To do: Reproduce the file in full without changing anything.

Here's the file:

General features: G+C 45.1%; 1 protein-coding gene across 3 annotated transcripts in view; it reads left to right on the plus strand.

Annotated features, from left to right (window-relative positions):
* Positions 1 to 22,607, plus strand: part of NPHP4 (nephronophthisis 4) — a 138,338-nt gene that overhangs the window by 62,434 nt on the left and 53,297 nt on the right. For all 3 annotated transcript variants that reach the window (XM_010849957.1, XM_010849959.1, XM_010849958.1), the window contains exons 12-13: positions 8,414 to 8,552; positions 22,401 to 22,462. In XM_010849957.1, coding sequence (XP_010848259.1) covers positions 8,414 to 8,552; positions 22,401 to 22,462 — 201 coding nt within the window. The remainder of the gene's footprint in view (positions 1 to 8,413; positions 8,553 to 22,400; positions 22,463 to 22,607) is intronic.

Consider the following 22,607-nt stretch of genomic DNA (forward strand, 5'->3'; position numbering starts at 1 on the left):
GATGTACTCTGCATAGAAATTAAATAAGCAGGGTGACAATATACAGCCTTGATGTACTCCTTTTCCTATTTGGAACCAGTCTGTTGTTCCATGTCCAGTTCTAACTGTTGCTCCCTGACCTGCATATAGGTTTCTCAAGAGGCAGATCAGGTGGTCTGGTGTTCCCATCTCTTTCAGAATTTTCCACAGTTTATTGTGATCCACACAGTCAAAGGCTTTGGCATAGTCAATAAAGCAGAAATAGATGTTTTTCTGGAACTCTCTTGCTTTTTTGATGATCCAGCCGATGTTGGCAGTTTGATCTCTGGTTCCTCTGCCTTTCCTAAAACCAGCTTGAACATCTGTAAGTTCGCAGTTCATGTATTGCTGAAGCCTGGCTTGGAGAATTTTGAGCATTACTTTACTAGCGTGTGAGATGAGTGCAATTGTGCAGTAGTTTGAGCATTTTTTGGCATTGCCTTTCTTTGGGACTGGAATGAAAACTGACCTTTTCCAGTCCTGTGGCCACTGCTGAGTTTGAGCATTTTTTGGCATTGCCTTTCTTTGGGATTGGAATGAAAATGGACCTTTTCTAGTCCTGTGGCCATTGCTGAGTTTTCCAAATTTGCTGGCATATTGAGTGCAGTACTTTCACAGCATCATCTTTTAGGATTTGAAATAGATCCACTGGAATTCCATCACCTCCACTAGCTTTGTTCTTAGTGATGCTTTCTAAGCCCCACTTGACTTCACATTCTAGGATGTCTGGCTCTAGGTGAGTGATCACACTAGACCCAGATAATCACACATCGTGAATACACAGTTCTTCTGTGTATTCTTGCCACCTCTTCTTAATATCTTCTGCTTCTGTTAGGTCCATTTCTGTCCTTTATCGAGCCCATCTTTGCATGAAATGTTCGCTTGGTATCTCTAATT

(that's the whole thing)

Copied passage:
General features: G+C 45.1%; 1 protein-coding gene across 3 annotated transcripts in view; it reads left to right on the plus strand.

Annotated features, from left to right (window-relative positions):
* Positions 1 to 22,607, plus strand: part of NPHP4 (nephronophthisis 4) — a 138,338-nt gene that overhangs the window by 62,434 nt on the left and 53,297 nt on the right. For all 3 annotated transcript variants that reach the window (XM_010849957.1, XM_010849959.1, XM_010849958.1), the window contains exons 12-13: positions 8,414 to 8,552; positions 22,401 to 22,462. In XM_010849957.1, coding sequence (XP_010848259.1) covers positions 8,414 to 8,552; positions 22,401 to 22,462 — 201 coding nt within the window. The remainder of the gene's footprint in view (positions 1 to 8,413; positions 8,553 to 22,400; positions 22,463 to 22,607) is intronic.

Consider the following 22,607-nt stretch of genomic DNA (forward strand, 5'->3'; position numbering starts at 1 on the left):
GATGTACTCTGCATAGAAATTAAATAAGCAGGGTGACAATATACAGCCTTGATGTACTCCTTTTCCTATTTGGAACCAGTCTGTTGTTCCATGTCCAGTTCTAACTGTTGCTCCCTGACCTGCATATAGGTTTCTCAAGAGGCAGATCAGGTGGTCTGGTGTTCCCATCTCTTTCAGAATTTTCCACAGTTTATTGTGATCCACACAGTCAAAGGCTTTGGCATAGTCAATAAAGCAGAAATAGATGTTTTTCTGGAACTCTCTTGCTTTTTTGATGATCCAGCCGATGTTGGCAGTTTGATCTCTGGTTCCTCTGCCTTTCCTAAAACCAGCTTGAACATCTGTAAGTTCGCAGTTCATGTATTGCTGAAGCCTGGCTTGGAGAATTTTGAGCATTACTTTACTAGCGTGTGAGATGAGTGCAATTGTGCAGTAGTTTGAGCATTTTTTGGCATTGCCTTTCTTTGGGACTGGAATGAAAACTGACCTTTTCCAGTCCTGTGGCCACTGCTGAGTTTGAGCATTTTTTGGCATTGCCTTTCTTTGGGATTGGAATGAAAATGGACCTTTTCTAGTCCTGTGGCCATTGCTGAGTTTTCCAAATTTGCTGGCATATTGAGTGCAGTACTTTCACAGCATCATCTTTTAGGATTTGAAATAGATCCACTGGAATTCCATCACCTCCACTAGCTTTGTTCTTAGTGATGCTTTCTAAGCCCCACTTGACTTCACATTCTAGGATGTCTGGCTCTAGGTGAGTGATCACACTAGACCCAGATAATCACACATCGTGAATACACAGTTCTTCTGTGTATTCTTGCCACCTCTTCTTAATATCTTCTGCTTCTGTTAGGTCCATTTCTGTCCTTTATCGAGCCCATCTTTGCATGAAATGTTCGCTTGGTATCTCTAATT